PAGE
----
In junior high school, students learn about nutrition and apparel. Initially, students learn about the importance of proper eating habits, nutrition and self-management. Students then explore the functions, origins, and culture of clothing. In high school, students study various matters related to everyday life, including food, shelter, family relationships, life planning, and traditional Japanese culture. A special emphasis is placed on self-reliance and communal co-existence. Importance is also attached to learning through practical training and experimentation, cultivating an understanding of one’s surroundings and recognizing one’s own challenges. Home Economics provides the tools to live a self-sufficient and rewarding life.
Second Foreign Languages: Forging a path above and beyond borders
The German language has been taught at Musashi since its inception and in 1973, the French and Chinese languages were incorporated into the curriculum. Finally, in 1990, Korean was added. From the third year of junior high school, each student chooses one second foreign language to study. In high school, students can elect to study from either the intermediate or advanced stream. Through direct interaction with native speaking teachers, students’ are able to develop both their communicative ability and cultural awareness. Advanced level students have the option of participating in study-abroad programmes with partner schools overseas. Other opportunities, such as international cooking classes, student exchange programmes and seminars, and foreign film viewing, are available.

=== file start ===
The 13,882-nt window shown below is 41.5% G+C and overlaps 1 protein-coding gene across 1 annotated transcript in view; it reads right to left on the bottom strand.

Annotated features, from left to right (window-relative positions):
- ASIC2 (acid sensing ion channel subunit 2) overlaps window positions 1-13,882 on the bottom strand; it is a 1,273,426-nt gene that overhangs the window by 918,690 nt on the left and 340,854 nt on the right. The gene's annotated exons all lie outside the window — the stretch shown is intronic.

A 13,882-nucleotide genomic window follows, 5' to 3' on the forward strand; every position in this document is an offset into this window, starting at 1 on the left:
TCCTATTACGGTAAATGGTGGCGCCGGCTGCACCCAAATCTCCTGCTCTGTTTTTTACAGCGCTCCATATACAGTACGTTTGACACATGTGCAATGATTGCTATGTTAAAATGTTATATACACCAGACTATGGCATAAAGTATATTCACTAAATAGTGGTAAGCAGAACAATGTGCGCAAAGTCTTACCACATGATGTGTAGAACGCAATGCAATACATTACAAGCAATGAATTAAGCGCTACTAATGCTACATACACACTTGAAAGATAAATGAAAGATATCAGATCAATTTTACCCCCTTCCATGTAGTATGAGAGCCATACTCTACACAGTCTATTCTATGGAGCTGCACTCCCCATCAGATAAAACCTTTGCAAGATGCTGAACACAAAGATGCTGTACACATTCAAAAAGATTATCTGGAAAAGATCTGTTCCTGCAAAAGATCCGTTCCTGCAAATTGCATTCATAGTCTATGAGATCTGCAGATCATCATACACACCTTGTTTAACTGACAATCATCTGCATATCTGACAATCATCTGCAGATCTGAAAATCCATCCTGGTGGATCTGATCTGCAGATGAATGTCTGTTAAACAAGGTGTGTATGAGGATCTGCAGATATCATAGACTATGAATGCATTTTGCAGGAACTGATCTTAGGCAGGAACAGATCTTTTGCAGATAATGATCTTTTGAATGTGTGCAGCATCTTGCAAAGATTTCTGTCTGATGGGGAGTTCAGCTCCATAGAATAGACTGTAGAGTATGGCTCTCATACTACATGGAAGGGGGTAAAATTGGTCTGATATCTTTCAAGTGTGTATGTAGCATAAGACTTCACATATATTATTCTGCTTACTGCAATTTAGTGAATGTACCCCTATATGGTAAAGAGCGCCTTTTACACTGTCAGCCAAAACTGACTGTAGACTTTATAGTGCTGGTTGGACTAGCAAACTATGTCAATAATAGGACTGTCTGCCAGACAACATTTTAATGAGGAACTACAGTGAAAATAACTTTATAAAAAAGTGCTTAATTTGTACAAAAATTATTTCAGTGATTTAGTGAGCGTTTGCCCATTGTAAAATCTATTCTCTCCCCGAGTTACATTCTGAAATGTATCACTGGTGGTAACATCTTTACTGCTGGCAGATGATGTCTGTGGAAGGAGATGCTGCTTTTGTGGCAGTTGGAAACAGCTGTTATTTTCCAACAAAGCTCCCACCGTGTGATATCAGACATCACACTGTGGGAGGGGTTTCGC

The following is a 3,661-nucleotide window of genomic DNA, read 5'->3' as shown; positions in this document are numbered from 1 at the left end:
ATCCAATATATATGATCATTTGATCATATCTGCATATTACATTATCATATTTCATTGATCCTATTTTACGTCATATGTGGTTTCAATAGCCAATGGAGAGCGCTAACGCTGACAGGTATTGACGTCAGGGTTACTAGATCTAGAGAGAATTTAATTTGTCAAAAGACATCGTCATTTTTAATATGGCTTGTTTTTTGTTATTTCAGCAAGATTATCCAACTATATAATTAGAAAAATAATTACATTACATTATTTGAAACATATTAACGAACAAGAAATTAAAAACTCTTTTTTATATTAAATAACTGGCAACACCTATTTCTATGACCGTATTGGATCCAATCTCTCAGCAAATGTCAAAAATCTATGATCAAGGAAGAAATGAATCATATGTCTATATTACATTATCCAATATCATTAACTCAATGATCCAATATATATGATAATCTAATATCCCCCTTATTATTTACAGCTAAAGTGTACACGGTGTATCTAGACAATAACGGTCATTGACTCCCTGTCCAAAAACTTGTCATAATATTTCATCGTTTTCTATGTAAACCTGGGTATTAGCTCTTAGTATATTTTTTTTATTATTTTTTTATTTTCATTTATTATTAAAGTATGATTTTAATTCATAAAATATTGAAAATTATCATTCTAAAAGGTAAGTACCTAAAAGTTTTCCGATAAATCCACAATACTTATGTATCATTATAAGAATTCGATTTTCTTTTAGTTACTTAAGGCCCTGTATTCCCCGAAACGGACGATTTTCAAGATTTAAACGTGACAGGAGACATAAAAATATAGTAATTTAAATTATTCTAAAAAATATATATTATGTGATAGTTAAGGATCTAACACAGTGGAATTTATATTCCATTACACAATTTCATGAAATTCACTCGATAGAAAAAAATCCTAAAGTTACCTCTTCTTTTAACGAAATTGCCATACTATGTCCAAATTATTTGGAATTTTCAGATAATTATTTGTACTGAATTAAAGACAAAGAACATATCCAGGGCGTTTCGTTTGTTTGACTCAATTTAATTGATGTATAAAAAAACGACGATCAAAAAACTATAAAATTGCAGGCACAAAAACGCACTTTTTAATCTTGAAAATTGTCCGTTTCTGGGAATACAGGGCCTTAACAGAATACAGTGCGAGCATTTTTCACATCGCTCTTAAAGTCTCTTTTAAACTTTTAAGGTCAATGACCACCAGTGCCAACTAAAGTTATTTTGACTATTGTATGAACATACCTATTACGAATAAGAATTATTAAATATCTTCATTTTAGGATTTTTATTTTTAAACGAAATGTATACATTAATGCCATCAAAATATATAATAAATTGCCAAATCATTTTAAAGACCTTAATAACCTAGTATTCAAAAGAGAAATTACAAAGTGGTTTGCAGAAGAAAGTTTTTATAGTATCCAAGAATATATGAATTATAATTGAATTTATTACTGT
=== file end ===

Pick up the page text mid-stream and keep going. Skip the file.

Integrated Studies and Research: Fostering life skills through extra-curricular activities
Supplementary Lessons: Creating opportunities for specialized formation outside the standard curriculum
Musashi provides a wide range of non-standardized classes tailored to the interests of students and teachers, regardless of the framework of the subject. This reflects our focus on developing self-awareness by fostering a desire to be flexible in curriculum needs and encourage students to follow their interests and delve deeper into new fields. Examples of topics that have been explored include among others, trade games, Japanese mythology, modern music, introduction to the game of Go, Kabuki workshops, international relations, and organic chemistry experiments. There are also overseas training and briefing sessions and lecturers' home visits which enable exchanges beyond the grade level. In addition, a variety of lectures and seminars is offered by visiting lecturers on such diverse topics as “modern medical treatment”, “the story of Antarctic observation”, and “the law”.
|Organization||Position||Person in position|
|Musashi Academy of the Nezu Foundation||Chairperson of the Board of Directors||NEZU Koichi|
|Musashi Academy of the Nezu Foundation||Chancellor||IKEDA Yasuo|
|Musashi High School and Junior High School||Principal||SUGIYAMA Takeshi|